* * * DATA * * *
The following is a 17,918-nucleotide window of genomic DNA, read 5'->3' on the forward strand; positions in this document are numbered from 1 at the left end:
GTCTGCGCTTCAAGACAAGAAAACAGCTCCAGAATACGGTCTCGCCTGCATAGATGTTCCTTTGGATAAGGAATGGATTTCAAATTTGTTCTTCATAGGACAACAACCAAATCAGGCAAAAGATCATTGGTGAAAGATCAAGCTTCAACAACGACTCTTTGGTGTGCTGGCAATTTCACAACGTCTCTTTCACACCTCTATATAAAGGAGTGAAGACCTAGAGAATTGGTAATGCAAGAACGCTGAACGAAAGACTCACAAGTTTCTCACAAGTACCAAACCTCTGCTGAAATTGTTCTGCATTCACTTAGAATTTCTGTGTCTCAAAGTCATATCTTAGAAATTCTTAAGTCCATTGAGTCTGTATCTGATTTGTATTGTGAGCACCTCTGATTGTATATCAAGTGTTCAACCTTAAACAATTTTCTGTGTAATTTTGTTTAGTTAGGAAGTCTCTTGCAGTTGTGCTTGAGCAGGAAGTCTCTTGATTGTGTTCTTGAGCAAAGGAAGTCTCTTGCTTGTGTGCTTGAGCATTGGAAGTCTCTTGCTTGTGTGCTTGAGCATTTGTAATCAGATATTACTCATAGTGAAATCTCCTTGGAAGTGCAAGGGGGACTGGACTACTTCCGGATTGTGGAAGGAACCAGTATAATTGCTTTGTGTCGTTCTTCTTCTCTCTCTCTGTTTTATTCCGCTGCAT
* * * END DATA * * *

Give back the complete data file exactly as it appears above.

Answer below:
The following is a 17,918-nucleotide window of genomic DNA, read 5'->3' on the forward strand; positions in this document are numbered from 1 at the left end:
GTCTGCGCTTCAAGACAAGAAAACAGCTCCAGAATACGGTCTCGCCTGCATAGATGTTCCTTTGGATAAGGAATGGATTTCAAATTTGTTCTTCATAGGACAACAACCAAATCAGGCAAAAGATCATTGGTGAAAGATCAAGCTTCAACAACGACTCTTTGGTGTGCTGGCAATTTCACAACGTCTCTTTCACACCTCTATATAAAGGAGTGAAGACCTAGAGAATTGGTAATGCAAGAACGCTGAACGAAAGACTCACAAGTTTCTCACAAGTACCAAACCTCTGCTGAAATTGTTCTGCATTCACTTAGAATTTCTGTGTCTCAAAGTCATATCTTAGAAATTCTTAAGTCCATTGAGTCTGTATCTGATTTGTATTGTGAGCACCTCTGATTGTATATCAAGTGTTCAACCTTAAACAATTTTCTGTGTAATTTTGTTTAGTTAGGAAGTCTCTTGCAGTTGTGCTTGAGCAGGAAGTCTCTTGATTGTGTTCTTGAGCAAAGGAAGTCTCTTGCTTGTGTGCTTGAGCATTGGAAGTCTCTTGCTTGTGTGCTTGAGCATTTGTAATCAGATATTACTCATAGTGAAATCTCCTTGGAAGTGCAAGGGGGACTGGACTACTTCCGGATTGTGGAAGGAACCAGTATAATTGCTTTGTGTCGTTCTTCTTCTCTCTCTCTGTTTTATTCCGCTGCAT